Tuesday, May 3, 2011

(De) sensitization

One of the great buzz words of the country of Uganda is sensitization. What is the first step of any project? Sensitizing the community at large, of course. How do we fix the HIV problem in the village? Let’s sensitize people about ways to prevent it! Just like How are you Muzungu, I’m Fine, and Byeeeee come standard with every Ugandan kid’s vocabulary, so too do community empowerment, gender equality, and sensitization for Ugandan adults.
Amongst all of my active sensitizing in my past 6 months at site, I hadn’t realized the equal and opposite action also being put on me. Children wearing rags and no shoes no longer shock me. I’m fully expectant that 85% of the cars I see in a week will have a cutely abbreviated NGO name printed on the door, with a “donated by” written just below it. I certainly don’t expect these vehicles, anymore, to stop and give me a lift. Many of the things I’ve been desensitized of are very similar to not having a tv. You don’t really miss it, and don’t really notice it until your situation changes.
The other day I was on a matatu towards Soroti (Ateso’s most well known town, approximately 45 minutes NW of Ngora). I picked up the taxi in Mukura, where I was shuffled in and followed by an elderly lady. Quite obviously, she was sick and disoriented, and it was only with a fireman’s carry-esque effort from me ad her daughter that she was even able to fit into the taxi to the driver’s satisfaction (think a highschool dance couple, but remove the room for the father, son, and holy spirit). About 20 minutes in, I realized that this jaja (grandmother) was a bit more seriously sick than I had at first realized. Some people don’t “look like” something, but rather take on a look of their own, or “have a look.” The difference is small enough to be interchangeable in normal talk, but in this case the dichotomy was shown quite clear to me and everyone else in the car. She had a look, completely transcendent of any language, sex, race, or age barrier (all of which were present to me) that said, with the clarity of sincerity, that this was more than a sickness. I found myself holding her hand, stubbornly resisting the bodily urge to revel in how great of a picture it would be. In fact the entire time on this trip, I was struggling against kitsch-like ideals of quality and oneness of the world. The jaja didn’t have this struggle, or at least her look didn’t mention it.
When the daughter saw my hand holder her mother (or grandmother), she started to well up. Proof of something bad can be verified when people who’d normally never give you the time of day decide to help you. More proof is that everyone is willing to help, probably because everyone knows there is not actually anything that one can do. I clasped an ice cold, wrinkled old hand that wasn’t concerned with the courtesy of grasping back, and instantly the daughter knew her mom was not coming back from Soroti.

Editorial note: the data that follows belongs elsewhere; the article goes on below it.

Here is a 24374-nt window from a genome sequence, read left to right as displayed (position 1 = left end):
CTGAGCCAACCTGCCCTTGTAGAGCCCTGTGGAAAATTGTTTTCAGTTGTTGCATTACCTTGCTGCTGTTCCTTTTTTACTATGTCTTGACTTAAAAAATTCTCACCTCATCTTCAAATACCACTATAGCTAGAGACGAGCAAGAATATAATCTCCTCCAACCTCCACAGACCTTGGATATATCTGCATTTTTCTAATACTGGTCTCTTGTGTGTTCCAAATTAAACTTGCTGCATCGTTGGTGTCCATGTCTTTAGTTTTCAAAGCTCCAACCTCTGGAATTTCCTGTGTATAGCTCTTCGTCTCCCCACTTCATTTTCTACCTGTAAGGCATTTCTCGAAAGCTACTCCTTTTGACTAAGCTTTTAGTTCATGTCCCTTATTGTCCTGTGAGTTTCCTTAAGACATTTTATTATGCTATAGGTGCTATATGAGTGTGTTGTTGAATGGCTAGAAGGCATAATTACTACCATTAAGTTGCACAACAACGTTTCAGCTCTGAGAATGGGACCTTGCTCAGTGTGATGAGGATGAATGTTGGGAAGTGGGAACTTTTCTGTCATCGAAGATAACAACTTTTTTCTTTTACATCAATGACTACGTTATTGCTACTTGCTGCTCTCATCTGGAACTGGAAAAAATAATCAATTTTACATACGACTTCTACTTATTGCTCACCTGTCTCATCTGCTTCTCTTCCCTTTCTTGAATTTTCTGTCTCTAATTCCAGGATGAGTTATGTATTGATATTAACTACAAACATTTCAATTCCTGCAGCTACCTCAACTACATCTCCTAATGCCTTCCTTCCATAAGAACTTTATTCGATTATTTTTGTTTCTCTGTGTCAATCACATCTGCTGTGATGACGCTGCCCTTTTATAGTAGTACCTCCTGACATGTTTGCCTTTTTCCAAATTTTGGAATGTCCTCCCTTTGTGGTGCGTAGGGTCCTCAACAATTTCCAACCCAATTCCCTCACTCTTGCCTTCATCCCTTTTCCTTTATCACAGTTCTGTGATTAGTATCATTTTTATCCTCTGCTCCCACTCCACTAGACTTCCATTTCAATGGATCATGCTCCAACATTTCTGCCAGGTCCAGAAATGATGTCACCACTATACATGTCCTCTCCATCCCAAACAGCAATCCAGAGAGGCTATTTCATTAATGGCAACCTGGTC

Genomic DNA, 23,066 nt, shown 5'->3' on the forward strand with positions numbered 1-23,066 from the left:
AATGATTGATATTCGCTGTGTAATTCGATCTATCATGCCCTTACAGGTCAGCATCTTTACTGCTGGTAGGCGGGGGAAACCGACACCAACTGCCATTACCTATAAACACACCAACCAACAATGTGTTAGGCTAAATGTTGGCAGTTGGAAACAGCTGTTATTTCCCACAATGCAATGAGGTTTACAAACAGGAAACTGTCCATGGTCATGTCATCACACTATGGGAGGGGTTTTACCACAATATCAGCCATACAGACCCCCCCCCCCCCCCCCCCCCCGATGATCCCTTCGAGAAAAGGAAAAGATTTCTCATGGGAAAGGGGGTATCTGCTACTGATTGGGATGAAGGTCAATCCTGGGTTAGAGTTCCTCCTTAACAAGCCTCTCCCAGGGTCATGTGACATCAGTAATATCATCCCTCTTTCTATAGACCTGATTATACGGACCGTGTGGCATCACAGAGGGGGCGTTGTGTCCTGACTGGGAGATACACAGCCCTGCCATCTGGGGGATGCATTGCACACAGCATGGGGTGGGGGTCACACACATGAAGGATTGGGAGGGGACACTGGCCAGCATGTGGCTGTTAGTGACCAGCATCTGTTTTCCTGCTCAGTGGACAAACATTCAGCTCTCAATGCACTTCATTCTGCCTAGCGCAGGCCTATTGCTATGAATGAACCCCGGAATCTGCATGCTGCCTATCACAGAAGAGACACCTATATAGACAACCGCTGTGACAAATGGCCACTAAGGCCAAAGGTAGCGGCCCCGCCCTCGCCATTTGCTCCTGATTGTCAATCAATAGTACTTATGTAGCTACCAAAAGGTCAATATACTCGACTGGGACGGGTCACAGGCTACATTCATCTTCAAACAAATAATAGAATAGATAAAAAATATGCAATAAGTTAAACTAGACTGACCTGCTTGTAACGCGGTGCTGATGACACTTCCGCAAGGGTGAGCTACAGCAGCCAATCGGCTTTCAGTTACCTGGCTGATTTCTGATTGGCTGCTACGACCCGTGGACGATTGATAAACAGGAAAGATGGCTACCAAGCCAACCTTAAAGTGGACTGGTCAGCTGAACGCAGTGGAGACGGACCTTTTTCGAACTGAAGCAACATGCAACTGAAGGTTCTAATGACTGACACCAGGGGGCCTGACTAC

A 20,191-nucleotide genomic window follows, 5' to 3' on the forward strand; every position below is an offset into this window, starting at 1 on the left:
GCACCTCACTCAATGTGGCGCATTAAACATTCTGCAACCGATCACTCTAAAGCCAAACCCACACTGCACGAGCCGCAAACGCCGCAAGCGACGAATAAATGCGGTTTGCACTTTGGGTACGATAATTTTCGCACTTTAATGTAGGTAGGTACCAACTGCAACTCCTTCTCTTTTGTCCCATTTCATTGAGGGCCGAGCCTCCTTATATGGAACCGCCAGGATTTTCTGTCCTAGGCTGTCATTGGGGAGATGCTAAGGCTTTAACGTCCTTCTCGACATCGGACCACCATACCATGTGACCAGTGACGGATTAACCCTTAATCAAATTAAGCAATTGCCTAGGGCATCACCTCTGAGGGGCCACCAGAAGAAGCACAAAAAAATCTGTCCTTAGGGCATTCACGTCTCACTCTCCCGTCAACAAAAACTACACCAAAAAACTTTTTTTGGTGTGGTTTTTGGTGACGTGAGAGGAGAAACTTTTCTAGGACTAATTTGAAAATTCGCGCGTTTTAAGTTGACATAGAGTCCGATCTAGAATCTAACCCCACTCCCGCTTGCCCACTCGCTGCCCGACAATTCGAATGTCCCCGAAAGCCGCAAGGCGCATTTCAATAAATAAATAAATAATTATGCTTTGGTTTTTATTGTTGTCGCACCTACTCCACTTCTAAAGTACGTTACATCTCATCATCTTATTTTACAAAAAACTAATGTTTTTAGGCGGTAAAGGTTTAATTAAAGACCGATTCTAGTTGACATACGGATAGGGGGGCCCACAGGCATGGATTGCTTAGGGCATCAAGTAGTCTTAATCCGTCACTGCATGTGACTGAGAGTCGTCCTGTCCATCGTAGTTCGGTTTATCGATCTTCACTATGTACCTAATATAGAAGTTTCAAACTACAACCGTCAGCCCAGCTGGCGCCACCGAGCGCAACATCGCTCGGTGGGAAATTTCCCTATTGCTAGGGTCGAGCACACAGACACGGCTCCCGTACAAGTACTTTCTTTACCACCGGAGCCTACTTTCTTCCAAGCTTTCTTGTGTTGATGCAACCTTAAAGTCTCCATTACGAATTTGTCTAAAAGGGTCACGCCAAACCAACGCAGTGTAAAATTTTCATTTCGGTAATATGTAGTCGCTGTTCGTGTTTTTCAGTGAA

We made the stops for people just like normal, despite my proclamation of a need to “get to the damned hospital, now.”
Quietly the matatu driver drove past our designated stop in Soroti and to the referral hospital. When we finally arrived, everyone but the jaja started moving. She still had the look, and that was as good as she could offer to us. We carried her out of the matatu without changing her seated position, where three other men easily carried her into the hospital. The taxi driver didn’t look back, wanted to continue, but the conductor (assistant who collects the money) was helping carry the elderly lady. I decided not to wait; I was close enough to where I wanted to be in Soroti, and sitting in the matatu in the hospital was the last place I felt like sitting.
5-10 minutes later, I was sitting under a mango tree, drinking yogurt from a bag and straw with 3 other PCV friends. Putting aside kitsch-manufactured feelings of shock or remorse, there really wasn’t anything that was bothering me. I even wished the driver of the matatu a nice day with my best friendly smile. Obviously I was upset, but mostly just because I wasn’t upset at all.
A couple of times in the drive the jaja nodded off. She didn’t lose the look. At these points I made sure I was holding her hand, finding it somehow important that if she did die en route to the hospital, at least I would be holding her hand. Once she was taken from my grip out fo the matatu, however, the burden slipped away immediately. Responsibility fulfilled-I was a good person and able to continue on in my day.
I’ve been trying to sensitize Uganda about solar dehydrators, hammocks, proper methods for hand washing, re-usable menstrual pads…and simultaneously Uganda has been desensitizing me of everyday life. Every Ugandan in that matatu knew exactly what was happening to the jaja, even the ones who made the taxi stop 200 meters in front of the hospital so that they could get out and continue on with their day without a long walk. For me, I wasn’t going to actively abandon the jaja, or pretend she wasn’t hurting, but I also wasn’t even considering willing to do anything grossly out of my comfort zone for her. Equal and opposite? Sorry Newton, but it feels a little lopsided.

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